United States District Court, W.D. Virginia, Big Stone Gap Division
Paul G. Beers, Glenn, Feldmann, Darby & Goodlatte, Roanoke, Virginia, and Hugh F. O'Donnell, Client Centered Legal Services of Southwest Virginia, Norton, Virginia, for Plaintiffs.
Todd A. Leeson, Gentry Locke Rakes & Moore, LLP, Roanoke, Virginia, for Defendant.
OPINION AND ORDER
James P. Jones, United States District Judge.
In this class action lawsuit under the Worker Adjustment and Retraining Notification (" WARN" ) Act, 29 U.S.C. § § 2101-2109, the plaintiffs allege that they were terminated without cause as the result of mass layoffs or plant closings without 60 days written advanced notice. The plaintiffs seek to recover 60 days wages and benefits from the defendant, Virginia Fuel Corporation, for themselves and all similarly situated employees.
Currently before the court is the defendant's Motion to Strike Jury Demand. Because I am persuaded that neither the statutory text nor the Seventh Amendment provides a right to trial by jury in WARN Act cases, I will grant the defendant's motion.
The WARN Act prohibits certain employers from ordering a plant closing or mass layoff unless each employee who suffers an employment loss is provided 60 days' advance written notice of the mass layoff or plant closing. 29 U.S.C. § 2102; United Food & Commercial Workers Union Local 751 v. Brown Grp., Inc., 517 U.S. 544, 545-46, 116 S.Ct. 1529, 134 L.Ed.2d 758 (1996). Employers who violate the Act are liable to each affected employee for the following:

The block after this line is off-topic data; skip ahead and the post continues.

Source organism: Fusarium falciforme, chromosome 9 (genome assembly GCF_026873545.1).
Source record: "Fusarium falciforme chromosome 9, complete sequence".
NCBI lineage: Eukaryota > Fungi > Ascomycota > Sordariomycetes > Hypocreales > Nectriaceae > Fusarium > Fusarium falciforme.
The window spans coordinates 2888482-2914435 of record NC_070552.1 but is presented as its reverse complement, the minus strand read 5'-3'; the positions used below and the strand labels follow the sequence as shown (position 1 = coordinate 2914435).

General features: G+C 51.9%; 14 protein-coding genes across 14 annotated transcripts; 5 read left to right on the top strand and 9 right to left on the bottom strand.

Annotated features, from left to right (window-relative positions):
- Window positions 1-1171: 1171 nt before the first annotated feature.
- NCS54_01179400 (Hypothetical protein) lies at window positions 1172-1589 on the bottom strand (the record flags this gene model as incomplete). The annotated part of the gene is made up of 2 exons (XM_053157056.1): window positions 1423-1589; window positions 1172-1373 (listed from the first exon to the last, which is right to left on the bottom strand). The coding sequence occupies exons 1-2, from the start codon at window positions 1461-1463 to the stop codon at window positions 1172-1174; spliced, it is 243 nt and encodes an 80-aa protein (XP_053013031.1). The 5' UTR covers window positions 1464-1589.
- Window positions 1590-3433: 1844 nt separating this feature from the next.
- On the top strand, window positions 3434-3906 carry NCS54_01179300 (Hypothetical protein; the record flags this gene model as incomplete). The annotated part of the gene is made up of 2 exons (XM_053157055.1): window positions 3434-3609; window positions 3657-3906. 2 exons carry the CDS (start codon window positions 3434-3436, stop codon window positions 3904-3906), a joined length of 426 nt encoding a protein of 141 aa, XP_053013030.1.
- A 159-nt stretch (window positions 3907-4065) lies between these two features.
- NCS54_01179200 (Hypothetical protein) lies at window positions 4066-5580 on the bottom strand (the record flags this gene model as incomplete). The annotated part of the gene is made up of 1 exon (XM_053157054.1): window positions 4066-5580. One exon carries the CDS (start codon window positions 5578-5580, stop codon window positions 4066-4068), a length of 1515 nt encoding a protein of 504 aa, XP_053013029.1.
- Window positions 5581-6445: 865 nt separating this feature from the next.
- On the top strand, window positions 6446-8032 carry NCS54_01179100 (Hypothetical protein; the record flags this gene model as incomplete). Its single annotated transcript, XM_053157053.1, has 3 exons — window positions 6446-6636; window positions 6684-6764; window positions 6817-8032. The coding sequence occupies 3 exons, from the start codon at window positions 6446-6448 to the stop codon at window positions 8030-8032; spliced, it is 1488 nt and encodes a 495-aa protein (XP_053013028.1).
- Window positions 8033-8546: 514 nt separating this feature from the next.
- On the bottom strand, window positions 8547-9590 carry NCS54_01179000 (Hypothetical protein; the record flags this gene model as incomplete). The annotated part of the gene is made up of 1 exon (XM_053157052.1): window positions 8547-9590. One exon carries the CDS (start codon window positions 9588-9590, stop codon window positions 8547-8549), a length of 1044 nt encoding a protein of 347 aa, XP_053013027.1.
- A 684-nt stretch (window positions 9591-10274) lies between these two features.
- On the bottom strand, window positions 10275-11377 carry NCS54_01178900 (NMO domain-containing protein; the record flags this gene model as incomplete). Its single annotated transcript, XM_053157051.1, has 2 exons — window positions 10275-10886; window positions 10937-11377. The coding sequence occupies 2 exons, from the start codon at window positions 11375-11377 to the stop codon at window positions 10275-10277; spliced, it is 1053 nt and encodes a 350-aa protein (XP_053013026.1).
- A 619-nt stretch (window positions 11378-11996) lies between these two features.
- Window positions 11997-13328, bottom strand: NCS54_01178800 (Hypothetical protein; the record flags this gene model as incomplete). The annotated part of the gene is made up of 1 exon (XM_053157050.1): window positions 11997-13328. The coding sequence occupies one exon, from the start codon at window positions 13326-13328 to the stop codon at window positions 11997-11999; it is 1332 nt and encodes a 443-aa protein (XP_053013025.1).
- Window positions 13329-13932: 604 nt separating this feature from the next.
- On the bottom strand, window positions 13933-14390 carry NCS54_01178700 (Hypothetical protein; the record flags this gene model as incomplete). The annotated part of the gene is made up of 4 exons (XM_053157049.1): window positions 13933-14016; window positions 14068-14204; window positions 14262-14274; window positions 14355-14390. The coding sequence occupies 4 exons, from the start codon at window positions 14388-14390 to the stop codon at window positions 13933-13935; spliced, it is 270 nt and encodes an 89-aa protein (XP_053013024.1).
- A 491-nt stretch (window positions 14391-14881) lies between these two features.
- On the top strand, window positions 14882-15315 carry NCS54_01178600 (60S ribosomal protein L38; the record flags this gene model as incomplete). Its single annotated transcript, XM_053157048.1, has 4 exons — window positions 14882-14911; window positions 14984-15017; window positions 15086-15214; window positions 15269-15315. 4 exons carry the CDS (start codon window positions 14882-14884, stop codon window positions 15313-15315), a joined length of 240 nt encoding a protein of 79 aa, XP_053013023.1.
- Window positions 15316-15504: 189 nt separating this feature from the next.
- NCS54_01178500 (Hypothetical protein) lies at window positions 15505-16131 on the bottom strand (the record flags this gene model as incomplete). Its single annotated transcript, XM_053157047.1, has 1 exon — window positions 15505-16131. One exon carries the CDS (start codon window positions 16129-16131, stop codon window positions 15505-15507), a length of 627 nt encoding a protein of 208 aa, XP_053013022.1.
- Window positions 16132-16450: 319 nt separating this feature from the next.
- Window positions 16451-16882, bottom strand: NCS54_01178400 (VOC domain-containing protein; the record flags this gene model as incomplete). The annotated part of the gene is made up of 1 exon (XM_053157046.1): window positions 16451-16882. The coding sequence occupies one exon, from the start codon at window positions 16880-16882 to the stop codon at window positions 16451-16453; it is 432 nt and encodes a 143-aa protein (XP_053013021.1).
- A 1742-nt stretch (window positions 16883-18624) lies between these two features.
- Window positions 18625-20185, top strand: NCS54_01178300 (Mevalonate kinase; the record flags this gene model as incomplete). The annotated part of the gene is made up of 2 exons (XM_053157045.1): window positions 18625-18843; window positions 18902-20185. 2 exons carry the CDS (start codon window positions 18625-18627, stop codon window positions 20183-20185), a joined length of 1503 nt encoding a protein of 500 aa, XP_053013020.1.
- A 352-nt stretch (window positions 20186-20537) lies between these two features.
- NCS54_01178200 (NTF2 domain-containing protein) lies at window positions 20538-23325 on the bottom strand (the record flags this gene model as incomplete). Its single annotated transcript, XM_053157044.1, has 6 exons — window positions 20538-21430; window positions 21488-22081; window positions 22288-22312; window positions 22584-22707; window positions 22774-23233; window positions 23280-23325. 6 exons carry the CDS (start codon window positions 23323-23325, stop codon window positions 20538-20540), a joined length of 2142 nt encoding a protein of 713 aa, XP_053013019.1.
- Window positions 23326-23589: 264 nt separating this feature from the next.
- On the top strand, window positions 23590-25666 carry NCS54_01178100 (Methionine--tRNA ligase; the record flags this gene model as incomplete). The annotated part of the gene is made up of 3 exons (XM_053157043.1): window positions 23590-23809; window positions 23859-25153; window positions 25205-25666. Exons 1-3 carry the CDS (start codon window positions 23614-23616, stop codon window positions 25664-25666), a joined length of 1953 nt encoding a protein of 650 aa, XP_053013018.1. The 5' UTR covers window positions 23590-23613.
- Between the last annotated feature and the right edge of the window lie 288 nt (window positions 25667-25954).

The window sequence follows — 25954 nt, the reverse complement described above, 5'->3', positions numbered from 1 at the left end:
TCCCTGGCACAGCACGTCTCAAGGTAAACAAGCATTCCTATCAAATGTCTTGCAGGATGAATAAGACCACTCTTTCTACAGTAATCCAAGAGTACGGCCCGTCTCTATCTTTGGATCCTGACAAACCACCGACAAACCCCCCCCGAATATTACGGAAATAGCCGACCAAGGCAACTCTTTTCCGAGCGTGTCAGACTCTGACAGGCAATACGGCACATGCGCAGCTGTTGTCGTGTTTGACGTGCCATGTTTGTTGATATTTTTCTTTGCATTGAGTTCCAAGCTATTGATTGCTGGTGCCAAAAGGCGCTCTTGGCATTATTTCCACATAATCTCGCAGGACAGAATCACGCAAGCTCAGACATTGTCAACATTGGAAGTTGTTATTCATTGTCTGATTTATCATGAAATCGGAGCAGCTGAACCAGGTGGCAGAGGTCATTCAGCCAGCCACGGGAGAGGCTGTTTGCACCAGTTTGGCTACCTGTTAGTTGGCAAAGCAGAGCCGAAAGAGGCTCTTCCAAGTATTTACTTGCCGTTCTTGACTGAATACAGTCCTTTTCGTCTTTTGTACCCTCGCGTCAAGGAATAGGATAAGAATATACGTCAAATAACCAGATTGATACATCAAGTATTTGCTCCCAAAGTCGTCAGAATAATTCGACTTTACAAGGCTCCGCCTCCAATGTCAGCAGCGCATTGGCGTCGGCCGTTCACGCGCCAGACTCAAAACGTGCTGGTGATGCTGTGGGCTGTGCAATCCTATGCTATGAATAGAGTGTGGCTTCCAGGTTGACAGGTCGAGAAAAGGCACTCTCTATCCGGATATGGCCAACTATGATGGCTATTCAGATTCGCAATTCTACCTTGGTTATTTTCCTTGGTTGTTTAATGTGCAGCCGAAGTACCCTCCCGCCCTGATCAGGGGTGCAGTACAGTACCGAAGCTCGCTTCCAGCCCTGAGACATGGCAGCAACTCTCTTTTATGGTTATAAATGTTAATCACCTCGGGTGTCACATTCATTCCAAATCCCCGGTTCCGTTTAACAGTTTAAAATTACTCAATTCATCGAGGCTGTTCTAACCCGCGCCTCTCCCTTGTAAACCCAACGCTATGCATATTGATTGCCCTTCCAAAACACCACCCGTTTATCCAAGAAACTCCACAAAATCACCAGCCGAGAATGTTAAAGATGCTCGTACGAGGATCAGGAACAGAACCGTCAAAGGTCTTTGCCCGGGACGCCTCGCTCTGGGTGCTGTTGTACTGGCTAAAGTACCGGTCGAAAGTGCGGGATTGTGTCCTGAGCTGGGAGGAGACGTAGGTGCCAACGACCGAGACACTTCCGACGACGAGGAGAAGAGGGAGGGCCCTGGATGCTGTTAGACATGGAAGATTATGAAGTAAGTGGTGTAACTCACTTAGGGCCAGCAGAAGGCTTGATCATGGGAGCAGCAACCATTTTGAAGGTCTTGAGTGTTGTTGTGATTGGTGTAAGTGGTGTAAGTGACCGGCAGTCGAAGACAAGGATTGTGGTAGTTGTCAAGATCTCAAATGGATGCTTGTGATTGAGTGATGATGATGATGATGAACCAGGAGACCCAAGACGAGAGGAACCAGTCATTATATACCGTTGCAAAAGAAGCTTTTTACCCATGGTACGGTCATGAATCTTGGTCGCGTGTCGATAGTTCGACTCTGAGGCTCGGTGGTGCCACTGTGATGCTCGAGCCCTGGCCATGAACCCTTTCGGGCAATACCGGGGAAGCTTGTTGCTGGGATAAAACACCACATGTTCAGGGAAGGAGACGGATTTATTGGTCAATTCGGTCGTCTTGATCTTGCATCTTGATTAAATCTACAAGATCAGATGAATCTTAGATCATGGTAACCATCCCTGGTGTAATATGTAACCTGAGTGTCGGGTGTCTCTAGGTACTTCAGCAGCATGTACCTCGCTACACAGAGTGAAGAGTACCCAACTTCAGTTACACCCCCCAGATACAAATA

(A) back pay for each day of violation at a rate of compensation not less than the higher of--
(i) the average regular rate received by such employee during the last 3 years of the employee's employment; or
(ii) the final regular rate received by such employee; and
(B) benefits under an employee benefit plan described in section 1002(3) of this title, including the cost of medical expenses incurred during the employment loss which would have been covered under an employee benefit plan if the employment loss had not occurred.
29 U.S.C. § 2104(a)(1). The employer is also subject to a civil penalty of not more than $500 per day of violation. Id. § 2104(a)(3). The employer is liable for the period of the violation, up to a maximum of 60 days, but no more than one-half the number of days an employee was employed by the employer. Id. § 2104(a)(1). Further, the employer's liability may be reduced by certain payments to employees for the period of violation, such as wages and healthcare premiums. Id. § 2104(a)(2).
The Act provides employers a defense to liability, stating that if " the act or omission that violated this chapter was in good faith and . . . the employer had reasonable grounds for believing that the act or omission was not a violation of this chapter the court may, in its discretion, reduce the amount of the ...